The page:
That spring, at a writers’ work space near Union Square in Manhattan, she met the writer Charles Bock , who appears in “Splinters” as “C.” They got married just a few months later, and settled down in the Park Slope neighborhood of Brooklyn.

The marital troubles began after the birth of their daughter and the publication of “The Recovering” in 2018, she writes in the memoir, when she and Mr. Bock became emotionally distant. “Our home was a place in which I’d come to feel alone, and so — in retaliation, or from depletion — I made C feel alone, too,” she writes. “His barbed comments left me so frayed that I stopped trying to detect or soothe the hurt beneath them.”

After separating in 2019, she began to take notes for “Splinters” while living in a sublet next to a firehouse, where she felt the grief of rupture alongside a “sense of hope and deep love,” she said. She wanted to explore those seemingly contradictory feelings on the page.

In her memoir, Ms. Jamison breaks these life events into shards for the reader to piece together over the course of the book. By writing in short, intense vignettes, she said, “it felt like I broke open something in my language,” and discovered a new way of writing. “That’s always the feeling that I want.”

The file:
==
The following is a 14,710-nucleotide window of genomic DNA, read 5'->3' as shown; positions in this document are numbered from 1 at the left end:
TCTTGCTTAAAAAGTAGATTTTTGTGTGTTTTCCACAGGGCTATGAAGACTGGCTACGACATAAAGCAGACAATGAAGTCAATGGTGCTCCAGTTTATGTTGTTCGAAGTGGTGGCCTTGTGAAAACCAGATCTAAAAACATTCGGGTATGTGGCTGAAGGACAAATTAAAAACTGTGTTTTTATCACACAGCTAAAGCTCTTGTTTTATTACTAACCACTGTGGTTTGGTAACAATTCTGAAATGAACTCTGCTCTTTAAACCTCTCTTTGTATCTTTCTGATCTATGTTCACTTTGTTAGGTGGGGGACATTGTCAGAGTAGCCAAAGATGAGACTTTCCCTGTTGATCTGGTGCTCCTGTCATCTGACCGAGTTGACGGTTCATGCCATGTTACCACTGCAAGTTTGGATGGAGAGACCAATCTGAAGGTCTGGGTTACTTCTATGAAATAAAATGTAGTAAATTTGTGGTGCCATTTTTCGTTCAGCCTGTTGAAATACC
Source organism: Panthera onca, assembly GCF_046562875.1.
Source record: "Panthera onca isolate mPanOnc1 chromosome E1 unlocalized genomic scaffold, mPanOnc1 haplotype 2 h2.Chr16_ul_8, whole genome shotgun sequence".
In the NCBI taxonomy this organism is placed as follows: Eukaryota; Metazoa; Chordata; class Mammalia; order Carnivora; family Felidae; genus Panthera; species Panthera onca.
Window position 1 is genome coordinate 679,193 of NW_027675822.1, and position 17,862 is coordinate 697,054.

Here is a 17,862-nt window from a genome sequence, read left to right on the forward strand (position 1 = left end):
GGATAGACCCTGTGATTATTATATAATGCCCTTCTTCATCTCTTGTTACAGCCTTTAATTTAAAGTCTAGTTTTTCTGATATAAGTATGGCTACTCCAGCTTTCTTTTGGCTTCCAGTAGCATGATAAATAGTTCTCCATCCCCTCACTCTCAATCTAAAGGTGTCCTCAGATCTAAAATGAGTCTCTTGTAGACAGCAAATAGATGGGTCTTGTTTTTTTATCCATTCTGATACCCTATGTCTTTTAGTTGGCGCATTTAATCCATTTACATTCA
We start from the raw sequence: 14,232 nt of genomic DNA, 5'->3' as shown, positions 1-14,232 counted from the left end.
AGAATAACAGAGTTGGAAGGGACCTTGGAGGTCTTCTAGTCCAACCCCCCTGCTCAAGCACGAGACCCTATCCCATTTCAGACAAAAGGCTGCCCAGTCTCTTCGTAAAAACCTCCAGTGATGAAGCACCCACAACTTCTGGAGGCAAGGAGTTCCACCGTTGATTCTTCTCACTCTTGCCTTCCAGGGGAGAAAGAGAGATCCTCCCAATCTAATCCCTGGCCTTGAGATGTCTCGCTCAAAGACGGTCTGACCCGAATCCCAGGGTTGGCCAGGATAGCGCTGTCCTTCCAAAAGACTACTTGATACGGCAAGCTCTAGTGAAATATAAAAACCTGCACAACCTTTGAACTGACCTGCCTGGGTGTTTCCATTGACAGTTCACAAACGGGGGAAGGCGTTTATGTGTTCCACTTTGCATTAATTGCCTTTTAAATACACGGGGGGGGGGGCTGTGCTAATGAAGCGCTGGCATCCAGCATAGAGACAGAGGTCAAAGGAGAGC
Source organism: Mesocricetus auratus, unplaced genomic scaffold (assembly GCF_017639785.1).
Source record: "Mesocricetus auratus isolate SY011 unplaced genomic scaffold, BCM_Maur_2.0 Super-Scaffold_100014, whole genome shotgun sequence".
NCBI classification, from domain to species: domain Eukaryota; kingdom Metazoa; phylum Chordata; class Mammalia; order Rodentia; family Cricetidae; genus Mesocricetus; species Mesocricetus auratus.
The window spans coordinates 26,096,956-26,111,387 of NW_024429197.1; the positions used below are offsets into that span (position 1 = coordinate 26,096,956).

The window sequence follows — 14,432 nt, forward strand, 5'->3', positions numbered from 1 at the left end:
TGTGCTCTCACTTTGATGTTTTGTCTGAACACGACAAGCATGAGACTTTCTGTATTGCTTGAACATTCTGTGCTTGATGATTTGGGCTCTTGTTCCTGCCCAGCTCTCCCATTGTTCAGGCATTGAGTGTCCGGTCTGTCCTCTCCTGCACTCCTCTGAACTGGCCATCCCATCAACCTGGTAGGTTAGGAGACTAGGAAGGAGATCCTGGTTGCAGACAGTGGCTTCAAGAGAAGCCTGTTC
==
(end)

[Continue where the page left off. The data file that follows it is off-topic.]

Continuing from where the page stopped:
Less than an hour after Ms. Jamison’s daughter is born, on Page 9, a nurse takes the baby down the hall to receive treatment for jaundice. It takes another nurse’s words of comfort for Ms. Jamison to feel the tears on her cheeks. After a little while, Ms. Jamison writes, she wheels her IV pole down the hall to observe her daughter blue-lit under the nursery’s bilirubin lights.

Forty pages later, she reveals that during that “little while,” she had pulled out her laptop and continued fact-checking an essay on female rage from her hospital bed, “bleary with shame and pride.” Having finished copy edits just before her water broke, she had planned to continue working from the hospital.

“Why did it feel somehow like saying, ‘I got to work and I was glad to get to work’?” she asked. “Why does that threaten to invalidate the feeling of sadness that I narrate the first time?”

The revelations that arrive in “Splinters” are not the payoff; instead, Ms. Jamison sees the thrill of narrative as “dramatizing the process of getting there,” she said, and “getting to watch thought become suspicious of itself, but then still be hungry for some sort of meaning.”

Ms. Jamison arrived on the literary scene when the hybrid essay was becoming more popular in the wake of “ It Happened to Me ”-style confessional essays that populated blogs the decade before, often relying on writers to expose their deepest wounds for page views.

“There was a moment, sometime between 2008 and 2010, when a woman’s insides — her exploits, her eating habits, her feelings, her sex life — became a lucrative internet product,” Anne Helen Petersen wrote in a review of “How to Murder Your Life,” the 2017 memoir by Cat Marnell, a former beauty editor at xoJane, which became known for that form of personal writing.